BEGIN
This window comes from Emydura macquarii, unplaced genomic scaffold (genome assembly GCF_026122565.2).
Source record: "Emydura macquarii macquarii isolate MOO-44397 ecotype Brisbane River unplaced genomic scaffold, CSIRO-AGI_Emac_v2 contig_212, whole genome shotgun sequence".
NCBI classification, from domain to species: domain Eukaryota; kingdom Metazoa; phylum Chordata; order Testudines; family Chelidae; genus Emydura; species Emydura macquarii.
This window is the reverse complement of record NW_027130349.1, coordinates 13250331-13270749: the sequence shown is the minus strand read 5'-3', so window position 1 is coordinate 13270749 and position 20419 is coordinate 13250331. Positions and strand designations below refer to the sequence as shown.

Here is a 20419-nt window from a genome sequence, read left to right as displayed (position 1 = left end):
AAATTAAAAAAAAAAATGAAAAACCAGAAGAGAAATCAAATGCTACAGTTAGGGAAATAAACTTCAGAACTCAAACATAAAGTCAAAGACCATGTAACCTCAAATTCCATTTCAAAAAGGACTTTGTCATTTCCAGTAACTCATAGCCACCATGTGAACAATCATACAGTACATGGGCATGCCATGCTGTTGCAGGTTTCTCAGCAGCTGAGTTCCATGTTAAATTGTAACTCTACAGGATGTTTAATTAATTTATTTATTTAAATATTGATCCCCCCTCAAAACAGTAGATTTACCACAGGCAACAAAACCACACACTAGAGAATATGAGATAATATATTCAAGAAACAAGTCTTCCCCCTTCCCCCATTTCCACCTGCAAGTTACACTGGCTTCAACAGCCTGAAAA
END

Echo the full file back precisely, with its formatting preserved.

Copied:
This window comes from Emydura macquarii, unplaced genomic scaffold (genome assembly GCF_026122565.2).
Source record: "Emydura macquarii macquarii isolate MOO-44397 ecotype Brisbane River unplaced genomic scaffold, CSIRO-AGI_Emac_v2 contig_212, whole genome shotgun sequence".
NCBI classification, from domain to species: domain Eukaryota; kingdom Metazoa; phylum Chordata; order Testudines; family Chelidae; genus Emydura; species Emydura macquarii.
This window is the reverse complement of record NW_027130349.1, coordinates 13250331-13270749: the sequence shown is the minus strand read 5'-3', so window position 1 is coordinate 13270749 and position 20419 is coordinate 13250331. Positions and strand designations below refer to the sequence as shown.

Here is a 20419-nt window from a genome sequence, read left to right as displayed (position 1 = left end):
AAATTAAAAAAAAAAATGAAAAACCAGAAGAGAAATCAAATGCTACAGTTAGGGAAATAAACTTCAGAACTCAAACATAAAGTCAAAGACCATGTAACCTCAAATTCCATTTCAAAAAGGACTTTGTCATTTCCAGTAACTCATAGCCACCATGTGAACAATCATACAGTACATGGGCATGCCATGCTGTTGCAGGTTTCTCAGCAGCTGAGTTCCATGTTAAATTGTAACTCTACAGGATGTTTAATTAATTTATTTATTTAAATATTGATCCCCCCTCAAAACAGTAGATTTACCACAGGCAACAAAACCACACACTAGAGAATATGAGATAATATATTCAAGAAACAAGTCTTCCCCCTTCCCCCATTTCCACCTGCAAGTTACACTGGCTTCAACAGCCTGAAAA